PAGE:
Pollock

Pollock

[pol-uhk]
Pollock, Sir Frederick, 1845-1937, English jurist, b. London. He was educated at Eton and Cambridge and was admitted to the bar in 1871. He succeeded to his baronetcy in 1888. Pollock was (1883-1903) professor of jurisprudence at Oxford. He devoted himself to legal study and writing; after 1914, however, he was judge of the admiralty court of the Cinque Ports. Some of his books, including The Principles of Contract (1876) and the Law of Torts (1887), have been frequently republished. Pollock was editor (1885-1919) of the Law Quarterly Review, a major British legal periodical, and editor in chief (1895-1935) of the Law Reports, the chief medium for publishing decisions of the British courts. He collaborated with F. W. Maitland on The History of English Law (1895), contributing the material on Anglo-Saxon law. He wrote monographs on Spinoza (1880, 1935); Leading Cases Done into English (1876), a parody of legal style; and his reminiscences, For My Grandson (1933). His correspondence with Oliver Wendell Holmes was published as The Holmes-Pollock Letters (1941).

See studies by H. D. Hazeltine (1953) and C. H. Fifoot (1971).

Pollock, Jackson, 1912-56, American painter, b. Cody, Wyo. He studied (1929-31) in New York City, mainly under Thomas Hart Benton, but he was more strongly influenced by A. P. Ryder and the Mexican muralists, especially Siqueiros. From 1938 to 1942, Pollock worked on the Federal Art Project in New York City. Affected by surrealism and also by Picasso, he moved toward a highly abstract art in order to express, rather than illustrate, feeling. His experimentations led to the development of his famous "drip" technique, in which he energetically drew or "dripped" complicated linear rhythms onto enormous canvases, which were often placed flat on the floor. He sometimes applied paint directly from the tube, and at times also used aluminum paint to achieve a glittery effect. His vigorous attack on the canvas and intense devotion to the very act of painting led to the term "action painting." Pollock had become a symbol of the new artistic revolt, abstract expressionism, by the time he was killed in an automobile accident. His paintings are in many major collections, including museums in New York City, San Francisco, Dallas, and Chicago. Pollock was married to the painter Lee Krasner.

See H. Harrison, ed., Such Desperate Joy: Imagining Jackson Pollock (2001) and P. Karmel, ed., Jackson Pollock: Key Interviews, Articles, and Reviews (2002); catalogue raisonné, 4 vol., ed. by F. V. O'Connor and E. B. Thaw (1978, supplement 1995) and catalog ed. by K. Varnedoe and P. Karmel (1998); B. H. Friedman, Jackson Pollock: Energy Made Visible (1972, repr. 1995); D. Solomon, Jackson Pollock: A Biography (1987); S. Naifeh and G. W. Smith, Jackson Pollock: An American Genius (1988); E. G. Landau, Jackson Pollock (1989); C. Ratcliff, The Fate of a Gesture: Jackson Pollock and Post-War American Art (1996).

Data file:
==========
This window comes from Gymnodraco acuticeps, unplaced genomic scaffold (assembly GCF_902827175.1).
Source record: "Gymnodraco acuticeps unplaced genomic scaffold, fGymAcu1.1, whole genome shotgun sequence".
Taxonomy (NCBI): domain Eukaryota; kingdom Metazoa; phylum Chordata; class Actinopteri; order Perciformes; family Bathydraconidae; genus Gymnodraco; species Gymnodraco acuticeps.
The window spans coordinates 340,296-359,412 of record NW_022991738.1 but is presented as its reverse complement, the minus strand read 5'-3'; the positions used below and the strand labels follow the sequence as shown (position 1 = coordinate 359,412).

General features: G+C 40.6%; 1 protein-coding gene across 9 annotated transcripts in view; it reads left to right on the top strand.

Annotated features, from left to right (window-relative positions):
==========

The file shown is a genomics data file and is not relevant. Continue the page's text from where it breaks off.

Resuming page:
Pollock, Oliver, 1737-1823, American merchant, b. Ireland. He arrived in America at the age of 23 and became a successful merchant. After moving to New Orleans, Pollock speculated advantageously in land and in the slave trade and gained the confidence of the Spanish government. He contributed generously to the cause of the colonies in the American Revolution, obtained supplies from the Spanish, and helped finance George Rogers Clark's conquest of the Northwest. After the war the American government met its debts to him, but repayment was tardy and incomplete.

See biography by J. A. James (1937, repr. 1970).

or pollock

Either of two commercially important North Atlantic species of food fish in the cod family (Gadidae). Pollachius (or Gadus) virens, called saithe or coalfish in Europe, is deep green with a pale belly. It has a small chin barbel (fleshy protuberance) and three dorsal and two anal fins. A carnivorous, lively, usually schooling fish, it grows to about 3.5 ft (1.1 m) long and weighs up to 35 lbs (16 kg). The other species, Theragra chalcogramma, or walleye pollack, closely resembles P. virens.

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Jackson Pollock painting in his studio on Long Island, New York, 1950.

(born Jan. 28, 1912, Cody, Wyo., U.S.—died Aug. 11, 1956, East Hampton, N.Y.) U.S. painter. He grew up in California and Arizona. In the early 1930s he studied in New York City under Thomas Hart Benton, and later he was employed on the WPA Federal Art Project. In 1945 he married the artist Lee Krasner. Two years later, after several years of semiabstract work stimulated by psychotherapy, Pollock began to lay his canvas on the floor and pour or drip paint onto it in stages. This process permitted him to record the force and scope of his gestures in trajectories of enamel or aluminum paint that “veiled” the figurative elements found in his earlier work. The results were huge areas covered with complex and dynamic linear patterns that fuse image and form and engulf the vision of the spectator in their scale and intricacy. Pollock believed that art derived from the unconscious and judged his work and that of others on its inherent authenticity of personal expression. He became known as a leading practitioner of Abstract Expressionism, particularly the form known as action painting. Championed by critic Clement Greenberg and others, he became a celebrity. When he died in a car crash at 44, he was one of the few American painters to be recognized during his lifetime and afterward as the peer of 20th-century European masters of modern art.